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Inflation is heating up with some help from the hurricanes

  • Consumer inflation was expected to be moderately higher in August, in part because of a slight pickup in gasoline prices.
  • However, economists expect September's inflation data to be much hotter based on the jump in gasoline prices after Hurricane Harvey.
  • The impacts of Harvey and Irma could show up in weekly jobless claims data, which will be released at 8:30 a.m. ET Thursday, the same time as CPI.

Consumer inflation was expected to rise moderately in August, but it should really start to heat up when gasoline prices and other impacts of hurricanes Harvey and Irma show up in September's data.

The Consumer Price Index is expected to rise 0.3 percent when it is reported Thursday at 8:30 a.m. ET. That would be an annual increase of 1.8 percent, the highest reading in several months.

"It's a precursor for what I think we're going to see in September," said Tom Simons, chief money market economist at Jefferies.

Americans across the country have already seen the first economic punch from Hurricane Harvey, with some 30 cents increase in the price of unleaded gasoline at the pump nationally. That barely affected August inflation, but it should show up in headline inflation in September.

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That could complicate an already puzzling picture for inflation, which has been stubbornly sluggish this year. As a result, many market pros are skeptical the Federal Reserve will be able to raise interest rates later this year, as it has forecast.

While Harvey could have just a modest impact on August inflation, the double whammy of Harvey and Irma could have created a sizable jump in weekly jobless claims, which Simons estimates will come in at 350,000. Claims were an elevated 298,000 last week, well above the recent trend.

Economists expect a 0.2 percent rise in August core CPI Thursday, which is the consumer prices index excluding food and fuel. On an annual basis, CPI core inflation is expected to be up 1.6 percent, still well below the Fed's 2 percent target. The Fed's preferred inflation measure, PCE deflator, showed an even lower pace of inflation, at 1.4 percent in July.

According to AAA, the national average gas price was $2.65 per gallon Wednesday, compared with $2.33 before Harvey ripped into the heart of the U.S. refining sector, dumping unprecedented rainfall across Texas. But gasoline prices have already stabilized and are expected to start falling, particularly with reduced demand from Florida, where many homes and businesses are still without power due to Irma.

"We are going to get higher gas prices in August, but it won't be primarily because of Harvey. if you look at the seasonal patterns, August is typically a month when gasoline prices fall. They were rising modestly," said Stephen Stanley, chief economist at Amherst Pierpont. Producer price data showed a 9 percent jump in gas prices for August, but that does not always cross over into CPI data.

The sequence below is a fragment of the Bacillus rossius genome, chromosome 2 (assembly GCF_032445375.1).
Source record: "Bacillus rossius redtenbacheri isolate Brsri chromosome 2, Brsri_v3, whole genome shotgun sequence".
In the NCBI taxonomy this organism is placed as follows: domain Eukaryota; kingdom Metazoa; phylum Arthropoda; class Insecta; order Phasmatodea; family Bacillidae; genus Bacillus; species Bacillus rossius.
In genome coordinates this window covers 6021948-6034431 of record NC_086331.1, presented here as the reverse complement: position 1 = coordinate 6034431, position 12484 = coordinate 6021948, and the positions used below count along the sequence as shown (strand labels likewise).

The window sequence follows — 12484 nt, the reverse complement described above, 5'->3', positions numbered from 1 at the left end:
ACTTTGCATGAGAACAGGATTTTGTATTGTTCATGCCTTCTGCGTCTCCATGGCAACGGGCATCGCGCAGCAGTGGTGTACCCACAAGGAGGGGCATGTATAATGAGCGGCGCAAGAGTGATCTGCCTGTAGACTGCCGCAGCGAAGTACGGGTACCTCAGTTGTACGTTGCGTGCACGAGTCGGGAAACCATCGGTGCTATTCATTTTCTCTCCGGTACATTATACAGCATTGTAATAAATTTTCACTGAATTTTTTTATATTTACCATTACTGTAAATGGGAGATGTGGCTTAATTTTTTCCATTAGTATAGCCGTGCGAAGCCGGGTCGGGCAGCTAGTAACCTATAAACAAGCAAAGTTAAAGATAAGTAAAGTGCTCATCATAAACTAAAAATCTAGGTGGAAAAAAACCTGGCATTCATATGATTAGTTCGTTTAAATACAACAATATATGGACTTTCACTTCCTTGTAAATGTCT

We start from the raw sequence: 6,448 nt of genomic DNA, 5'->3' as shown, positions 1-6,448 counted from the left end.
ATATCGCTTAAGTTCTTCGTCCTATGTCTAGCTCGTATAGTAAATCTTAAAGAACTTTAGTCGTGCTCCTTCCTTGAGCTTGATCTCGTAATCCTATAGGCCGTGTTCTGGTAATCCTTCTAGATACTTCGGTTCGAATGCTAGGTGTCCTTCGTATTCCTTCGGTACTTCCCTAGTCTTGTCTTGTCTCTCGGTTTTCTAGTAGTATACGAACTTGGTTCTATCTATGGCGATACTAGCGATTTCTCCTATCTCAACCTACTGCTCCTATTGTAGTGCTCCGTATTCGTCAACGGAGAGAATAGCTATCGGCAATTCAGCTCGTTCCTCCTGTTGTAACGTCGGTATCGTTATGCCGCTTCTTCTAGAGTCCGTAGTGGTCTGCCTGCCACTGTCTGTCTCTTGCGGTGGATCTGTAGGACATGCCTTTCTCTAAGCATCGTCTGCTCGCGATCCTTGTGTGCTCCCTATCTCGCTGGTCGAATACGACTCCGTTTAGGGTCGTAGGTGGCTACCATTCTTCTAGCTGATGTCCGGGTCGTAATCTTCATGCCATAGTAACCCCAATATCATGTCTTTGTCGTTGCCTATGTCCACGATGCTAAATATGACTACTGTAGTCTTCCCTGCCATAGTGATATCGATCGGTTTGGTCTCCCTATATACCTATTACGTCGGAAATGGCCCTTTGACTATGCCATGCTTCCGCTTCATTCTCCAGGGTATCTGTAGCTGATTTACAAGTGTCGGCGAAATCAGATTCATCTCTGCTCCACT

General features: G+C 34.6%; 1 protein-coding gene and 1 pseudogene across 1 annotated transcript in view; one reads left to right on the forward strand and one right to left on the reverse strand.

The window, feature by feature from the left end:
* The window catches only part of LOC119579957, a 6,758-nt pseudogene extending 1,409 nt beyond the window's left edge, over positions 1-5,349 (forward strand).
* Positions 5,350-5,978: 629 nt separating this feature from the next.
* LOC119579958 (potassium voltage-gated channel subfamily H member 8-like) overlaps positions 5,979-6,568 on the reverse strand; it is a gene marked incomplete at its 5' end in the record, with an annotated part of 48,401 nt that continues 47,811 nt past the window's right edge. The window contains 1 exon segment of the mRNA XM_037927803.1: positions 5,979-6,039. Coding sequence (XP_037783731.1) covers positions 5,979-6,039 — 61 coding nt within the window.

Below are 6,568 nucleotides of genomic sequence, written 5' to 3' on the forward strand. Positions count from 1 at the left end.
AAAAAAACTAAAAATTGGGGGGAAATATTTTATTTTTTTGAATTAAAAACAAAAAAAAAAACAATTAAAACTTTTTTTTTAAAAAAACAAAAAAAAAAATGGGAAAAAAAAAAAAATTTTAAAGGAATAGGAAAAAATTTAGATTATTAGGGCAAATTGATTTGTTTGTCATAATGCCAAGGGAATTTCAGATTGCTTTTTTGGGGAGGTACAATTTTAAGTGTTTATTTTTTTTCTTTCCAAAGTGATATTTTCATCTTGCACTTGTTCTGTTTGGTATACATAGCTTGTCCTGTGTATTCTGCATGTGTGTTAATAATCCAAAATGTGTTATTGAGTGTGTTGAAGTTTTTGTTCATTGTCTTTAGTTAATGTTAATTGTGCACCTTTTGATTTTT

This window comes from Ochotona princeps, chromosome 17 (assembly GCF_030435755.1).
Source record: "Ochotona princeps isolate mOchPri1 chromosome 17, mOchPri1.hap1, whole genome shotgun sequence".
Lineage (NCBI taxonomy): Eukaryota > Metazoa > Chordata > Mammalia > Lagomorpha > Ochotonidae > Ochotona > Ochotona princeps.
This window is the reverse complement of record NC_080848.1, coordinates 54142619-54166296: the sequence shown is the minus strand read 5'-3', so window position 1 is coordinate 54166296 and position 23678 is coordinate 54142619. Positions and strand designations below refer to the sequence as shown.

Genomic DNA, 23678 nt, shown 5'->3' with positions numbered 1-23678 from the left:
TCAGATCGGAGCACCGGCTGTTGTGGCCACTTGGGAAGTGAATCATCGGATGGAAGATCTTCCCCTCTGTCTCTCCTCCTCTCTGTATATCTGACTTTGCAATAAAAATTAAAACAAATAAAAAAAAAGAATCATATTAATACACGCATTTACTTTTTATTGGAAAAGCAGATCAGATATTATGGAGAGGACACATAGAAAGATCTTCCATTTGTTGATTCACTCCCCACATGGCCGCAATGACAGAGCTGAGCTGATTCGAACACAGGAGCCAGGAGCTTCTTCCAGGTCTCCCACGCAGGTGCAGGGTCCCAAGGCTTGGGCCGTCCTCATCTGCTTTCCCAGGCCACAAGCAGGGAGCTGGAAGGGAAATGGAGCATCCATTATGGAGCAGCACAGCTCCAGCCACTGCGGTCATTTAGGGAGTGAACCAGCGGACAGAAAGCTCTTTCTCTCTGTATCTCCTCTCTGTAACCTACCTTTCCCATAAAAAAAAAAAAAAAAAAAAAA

Stanley expects a 0.4 percent increase in CPI for August.

"You could get an upside surprise on energy prices, but it's still going to be a weak inflation number and it's going to leave the Fed [officials] fighting among themselves," said Diane Swonk, CEO of DS Economics. The Federal Open Market Committee meets Tuesday and Wednesday, and it is widely expected to begin a program to reduce its balance sheet.

While it is not expected to raise interest rates until December, the Fed could revise its forecast for interest rate hikes when it releases its economic forecasts Wednesday afternoon. Economists expect the storms to provide a temporary dent in U.S. GDP growth, but that could reverse by the end of the year as communities rebuild.

"There's going to be debate about how transient those distortions are because this rebuilding is going to take a long time," said Swonk. Economists said the impact of building could be slow since it will take time for homeowners to get reimbursed by insurance or other funds.

Swonk said the storms could continue to send inflationary ripples, as building materials rise and contractors pay up for construction workers in storm-ravaged areas. A U.S. tariff on Canadian lumber has already increased the cost of wood by an estimated $1,700 per home, she said.

Construction workers have already been in short supply. "We're already scarce labor and materials," she said.

She said one area that has been a drag on CPI has been new and used car prices. They could still be weaker in August but could start to reverse in September as residents in flooded areas replace vehicles.

Another area that could continue to show a decline is wireless services, expected to decline by about 0.2 percent. "We could continue to see that disappoint but I wouldn't expect it to go to zero. It's been a continued drag," Swonk said, adding that wireless telephone services prices are down about 13 percent in CPI as carriers offer restructured data plans.

This is one area that Fed Chair Janet Yellen has said was a transitory cost decline, but Swonk notes wireless has been falling in CPI since the middle of 2016 and the decline accelerated earlier this year.

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